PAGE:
This is 2016. If you have been working with a large enterprise in any business function, you now realize that ‘data’ and your perception of the what it is and its usefulness to your enterprise would have taken twists and turns towards a precipice, where you now need to invest in order to survive the digital age.
If you are a CIO, COO, CFO or expression even a CEO, you now realize that your outcomes solely lie in your hands and the ability of your team to succeed over the next few years in the digital age running up to 2020, firmly hinges on your ability to spot and take control of opportunities, in order to create your reality.
Your time has come. You need to act now.
In this article, you will find three simple steps, which you and your organization can connect with in order to chart your course in the turbulent waters of the digital age.
My claim that these 3 steps work for any enterprise is based on my experience with clients across sectors, spread globally and my keen research interests in technology developments in enterprise data technologies globally. Added to this, I have been a keen observer of the transition of mankind from one era namely, the industrial era to the digital era. Lastly, I am a practitioner working with project teams closely including past experience of consulting for the IBM Labs in Dublin, Ireland on various data related client programs.
If you are serious about your organization’s success towards 2020, my bet is that you would want to reconsider and even prepare your way with a sound strategy that will take you towards 2020.
For sure, your organization believes that for most part your data strategy of the past five, ten or even fifteen years has had mixed results. You would have experienced some success as well as some failures. And both outcomes would have given momentum to get to your current circumstances.
The question though is, was it good enough? And can you afford to relay now?
2020 Enterprise data strategy blueprint – steps
STEP – 1 – Data Serves the Purpose
Here’s where you take an honest benchmark of your current position. However good or bad things may be. My belief is that there would equal or more number of successes that your failures. The best thing for you to do is ‘mark’ your position for what it is – nothing less or nothing more!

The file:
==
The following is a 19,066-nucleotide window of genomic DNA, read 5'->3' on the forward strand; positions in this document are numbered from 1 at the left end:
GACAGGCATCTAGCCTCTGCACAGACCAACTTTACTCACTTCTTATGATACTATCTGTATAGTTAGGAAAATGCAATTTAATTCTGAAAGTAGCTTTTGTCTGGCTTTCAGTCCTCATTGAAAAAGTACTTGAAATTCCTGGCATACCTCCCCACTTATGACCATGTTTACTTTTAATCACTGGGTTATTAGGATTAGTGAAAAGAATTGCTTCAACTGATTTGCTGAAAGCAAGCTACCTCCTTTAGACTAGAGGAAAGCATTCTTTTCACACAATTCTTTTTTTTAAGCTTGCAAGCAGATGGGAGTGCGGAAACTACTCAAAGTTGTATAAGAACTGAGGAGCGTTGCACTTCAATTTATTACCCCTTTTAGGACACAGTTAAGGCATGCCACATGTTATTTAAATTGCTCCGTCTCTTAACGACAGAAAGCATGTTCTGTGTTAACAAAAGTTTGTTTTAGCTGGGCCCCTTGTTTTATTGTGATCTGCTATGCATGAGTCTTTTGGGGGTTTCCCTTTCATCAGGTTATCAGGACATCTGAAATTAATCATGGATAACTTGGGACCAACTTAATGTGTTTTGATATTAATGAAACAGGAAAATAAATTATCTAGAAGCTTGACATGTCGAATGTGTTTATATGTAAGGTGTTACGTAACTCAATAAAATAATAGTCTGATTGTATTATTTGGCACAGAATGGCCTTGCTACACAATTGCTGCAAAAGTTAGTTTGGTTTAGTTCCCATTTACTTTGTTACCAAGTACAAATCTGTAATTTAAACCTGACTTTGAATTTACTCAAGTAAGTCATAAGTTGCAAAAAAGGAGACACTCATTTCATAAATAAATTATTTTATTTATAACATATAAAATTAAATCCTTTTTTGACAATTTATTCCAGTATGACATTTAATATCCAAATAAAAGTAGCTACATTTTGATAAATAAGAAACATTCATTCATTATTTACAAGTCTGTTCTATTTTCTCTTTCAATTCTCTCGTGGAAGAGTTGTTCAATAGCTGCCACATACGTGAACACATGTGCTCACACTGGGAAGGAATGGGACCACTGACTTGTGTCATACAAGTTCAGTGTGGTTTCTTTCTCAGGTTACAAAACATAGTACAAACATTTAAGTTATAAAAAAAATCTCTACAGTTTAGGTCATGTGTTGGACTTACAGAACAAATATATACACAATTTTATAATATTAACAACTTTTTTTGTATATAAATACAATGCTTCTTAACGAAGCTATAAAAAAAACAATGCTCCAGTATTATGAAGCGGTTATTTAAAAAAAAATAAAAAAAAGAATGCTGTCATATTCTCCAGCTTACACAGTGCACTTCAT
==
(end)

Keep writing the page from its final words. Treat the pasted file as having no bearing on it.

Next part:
How would you do this?
Ideally, you will perform a thorough and a detailed review of your current position in terms of people, processes and technologies along with the data footprint in your division or subdivision or business unit, eventually rolling up to your enterprise, corporate or central functions.
You have an option to do a top down or a bottom up approach.
Based on my experience, I would hinge the capturing of the benchmarking exercise on one or two well-known and critical business processes. These facts though, should be a good representation of the overall. Apply the 80-20 rule here. That is 80 percent of the issues are caused by 20 percent of the causes.
This will be your starting position for your strategy. The added good news is that you can define some key measureable metrics here for your journey. A few suggestions are below:
1. Revenue per byte managed
2. Expenditure per byte managed
3. Number of bytes per persons employed
STEP – 2 – Data as a capability
If you consider your organization to be a ‘matured’ business, for sure you will be able to map a ‘capability model’. For example, most businesses will have the following high level capabilities:
· Customer Acquisition
· Customer Service or Product Fulfillment
· Production or Product Management
· Human Resources
If like most senior executives and business leaders, you believe that data is going to a strategic capability, you must consider including ‘Data’ in your capability model to begin with.
What are the capabilities that are related to data, which you will need for your organization’s success? Here are a few to consider:
· Data Acquisition
· Data Cleansing
· Data Quality
· Data Transformation
· Data Presentation & Delivery
· Data Security
· Data Storage
· Data Archiving and Preservation
· Data Distribution
· Data supply – internal
· Data supply – external
· Data reporting – statutory
· Data reporting – non-statutory
· Data analytics
· Data visualization
Of course, this is just a list for demonstration and could be customized to suit your specific and relevant circumstances.
A few metrics which could help are:
· Total revenue per data capabilities employed
· Total expenditure per data capabilities employed
· EBITDA per data capabilities employed
· PAT per data capabilities employed
· Total number of persons employed per data capability
From my experience, a simple change in perception itself is worth millions in project budgets, channelized in the right direction. Added to this, by the time that you accept that ‘Data serves its purpose’ and that it does not add any further and specific enterprise value in dollar terms, you would have already acknowledged your need to be data centric. To be data centric, be people centric. (add hyperlink to the other article)
In addition to this, you would have rationalized your widely scattered and fragmented data collection, processing, transformation and consuming activities into a ‘consolidated’ logical bucket, which you can leverage for optimal value creation in dollar terms.